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STC 4115 & 4104 'LIP MICS'



The STC / Coles 4115 & 4104 are two of the oldest microphones that are stil in production: they have been made and sold since 1951!

The BBC had produced a portable version of their type A microphone (Mic of the Month December 2013), in 1937: a type B which was adapted for use as a close-distance commentator's lip microphone, named L 1. This was smaller and lighter and suitable for outside work.
In 1951, the L 1 was improved and presented in two versions, produced by STC (Standard Telephones and Cables, or 'Stantel'): the 4104 (on the right in the photo), for outside broadcasting work and the 4115, for use indoors, for talking situations where good quality broadcasting and public address speech is required to be reproduced in conditions with high background noise.

Since 1974 they are made by Coles (ex employees of STC).

Both units are bi directional ribbon microphones with a high degree of acoustic damping, fitted into a special case.

The talking distance is controlled, by positioning the bar to the speaker's upper lip, this maintains the correct frequency response at all times. The fixed talking distance also provides most of the noise reduction, achieved through the low frequency roll-off characteristics of the response of the ribbon unit.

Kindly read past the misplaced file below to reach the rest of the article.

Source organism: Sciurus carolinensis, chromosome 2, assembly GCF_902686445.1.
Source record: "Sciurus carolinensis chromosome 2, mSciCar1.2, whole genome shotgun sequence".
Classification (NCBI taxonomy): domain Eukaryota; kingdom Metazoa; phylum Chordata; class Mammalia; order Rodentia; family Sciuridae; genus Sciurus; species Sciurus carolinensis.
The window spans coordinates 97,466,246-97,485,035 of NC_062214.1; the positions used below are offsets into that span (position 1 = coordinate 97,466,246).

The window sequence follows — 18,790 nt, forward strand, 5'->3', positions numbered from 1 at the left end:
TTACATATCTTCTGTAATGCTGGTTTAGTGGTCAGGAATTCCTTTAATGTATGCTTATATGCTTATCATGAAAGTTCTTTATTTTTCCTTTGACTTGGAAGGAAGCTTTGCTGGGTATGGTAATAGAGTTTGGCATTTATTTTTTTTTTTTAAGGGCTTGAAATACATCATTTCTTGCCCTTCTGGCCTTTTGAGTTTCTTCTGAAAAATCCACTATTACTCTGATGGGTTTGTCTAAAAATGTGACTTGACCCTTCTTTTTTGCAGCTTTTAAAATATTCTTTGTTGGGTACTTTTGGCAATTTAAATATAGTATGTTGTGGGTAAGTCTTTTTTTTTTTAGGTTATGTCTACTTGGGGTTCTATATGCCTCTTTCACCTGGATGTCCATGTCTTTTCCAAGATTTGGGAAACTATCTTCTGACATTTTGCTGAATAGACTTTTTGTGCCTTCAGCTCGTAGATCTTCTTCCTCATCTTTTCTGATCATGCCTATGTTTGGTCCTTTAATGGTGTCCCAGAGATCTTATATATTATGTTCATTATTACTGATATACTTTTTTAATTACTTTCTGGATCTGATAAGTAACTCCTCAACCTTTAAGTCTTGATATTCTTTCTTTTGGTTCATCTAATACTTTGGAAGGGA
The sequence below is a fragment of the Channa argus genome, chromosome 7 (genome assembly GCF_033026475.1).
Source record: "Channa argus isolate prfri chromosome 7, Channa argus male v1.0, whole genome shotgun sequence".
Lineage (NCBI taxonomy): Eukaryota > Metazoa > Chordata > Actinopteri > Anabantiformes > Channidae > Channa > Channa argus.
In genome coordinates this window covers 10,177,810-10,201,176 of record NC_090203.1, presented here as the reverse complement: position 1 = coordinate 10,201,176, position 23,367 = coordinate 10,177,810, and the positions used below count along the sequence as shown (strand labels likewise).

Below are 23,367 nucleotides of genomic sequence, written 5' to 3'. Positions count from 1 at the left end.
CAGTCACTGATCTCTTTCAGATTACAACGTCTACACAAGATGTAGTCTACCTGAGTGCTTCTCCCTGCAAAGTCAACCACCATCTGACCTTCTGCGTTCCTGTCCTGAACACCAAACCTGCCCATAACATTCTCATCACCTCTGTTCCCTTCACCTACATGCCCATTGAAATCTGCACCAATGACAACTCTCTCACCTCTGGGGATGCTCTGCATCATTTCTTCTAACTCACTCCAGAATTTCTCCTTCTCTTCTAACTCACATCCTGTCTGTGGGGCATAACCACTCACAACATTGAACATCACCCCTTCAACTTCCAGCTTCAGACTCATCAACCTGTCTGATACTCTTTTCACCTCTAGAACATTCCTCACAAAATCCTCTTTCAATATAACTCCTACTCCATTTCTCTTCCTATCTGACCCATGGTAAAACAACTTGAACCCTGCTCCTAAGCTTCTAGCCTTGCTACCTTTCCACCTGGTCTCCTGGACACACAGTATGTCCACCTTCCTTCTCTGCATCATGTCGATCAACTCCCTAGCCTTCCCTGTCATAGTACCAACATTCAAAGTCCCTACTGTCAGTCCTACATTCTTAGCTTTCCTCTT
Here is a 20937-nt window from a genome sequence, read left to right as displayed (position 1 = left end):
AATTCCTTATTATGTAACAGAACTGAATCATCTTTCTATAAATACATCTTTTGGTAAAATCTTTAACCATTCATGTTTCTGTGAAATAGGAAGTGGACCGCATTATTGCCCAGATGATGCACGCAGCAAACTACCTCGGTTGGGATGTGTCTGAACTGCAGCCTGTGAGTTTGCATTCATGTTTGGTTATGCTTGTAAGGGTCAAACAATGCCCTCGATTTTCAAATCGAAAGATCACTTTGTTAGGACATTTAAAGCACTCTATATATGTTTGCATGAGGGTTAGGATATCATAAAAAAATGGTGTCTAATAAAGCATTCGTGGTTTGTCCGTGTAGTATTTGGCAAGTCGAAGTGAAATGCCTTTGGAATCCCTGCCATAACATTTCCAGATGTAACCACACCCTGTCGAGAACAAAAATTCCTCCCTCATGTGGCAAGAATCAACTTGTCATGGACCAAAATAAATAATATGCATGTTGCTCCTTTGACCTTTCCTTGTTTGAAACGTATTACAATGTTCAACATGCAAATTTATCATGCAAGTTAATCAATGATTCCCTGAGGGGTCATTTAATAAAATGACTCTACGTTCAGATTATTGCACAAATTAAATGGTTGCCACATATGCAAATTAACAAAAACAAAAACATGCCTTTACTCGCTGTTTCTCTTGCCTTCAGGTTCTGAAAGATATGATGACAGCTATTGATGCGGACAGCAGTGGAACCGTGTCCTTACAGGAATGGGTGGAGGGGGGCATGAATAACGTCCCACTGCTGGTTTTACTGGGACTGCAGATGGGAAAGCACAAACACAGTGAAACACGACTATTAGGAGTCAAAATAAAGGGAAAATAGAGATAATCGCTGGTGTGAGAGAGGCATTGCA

BBC research proved: "If the distance between the wanted speech is only 2,5 inches and the unwanted background noise is at least two feet and excessive low frequency response is removed, the corresponding portion of background noise will also be removed. Only the high frequency noise upon the rear of the microphone is unaffected and this is normally too low in volume to cause serious trouble."

The speech quality is good, mainly due to the correct balance being obtained between the nose and the mouth tones - any deficiency of the former gives a 'stuffy' and unnatural speech quality.

The 4104 is further equipped with nose and mouth breath shields for even more damping. The acoustic screens give an isolation so great, that the mic can be used in loud crowds; for instance at a race track, while racing cars are roaring past.

In 2003 these mikes were used in Iraq, by ABC, CBS and, of course the BBC, with wind whipping sand in reporters faces, helicopters whirring overhead and a variety of all-consuming noises of war around them.
At the 2010, FIFA World Cup, in South Africa, they proved to be very useful for sports commentators who wanted to avoid the nerve-wrecking sound of the vuvuzelas.

These and many more types feature in my book Witnesses of Words. More information about that can be found at

wow cover



4115 sheet

Listen to the sound of the STC 4115

Top: 4115 & 4104

Middle: the original L 1, from 1937, STC 4115 sound, and Coles 4115 spec sheet

Below: lipmics in use

LIPmics in use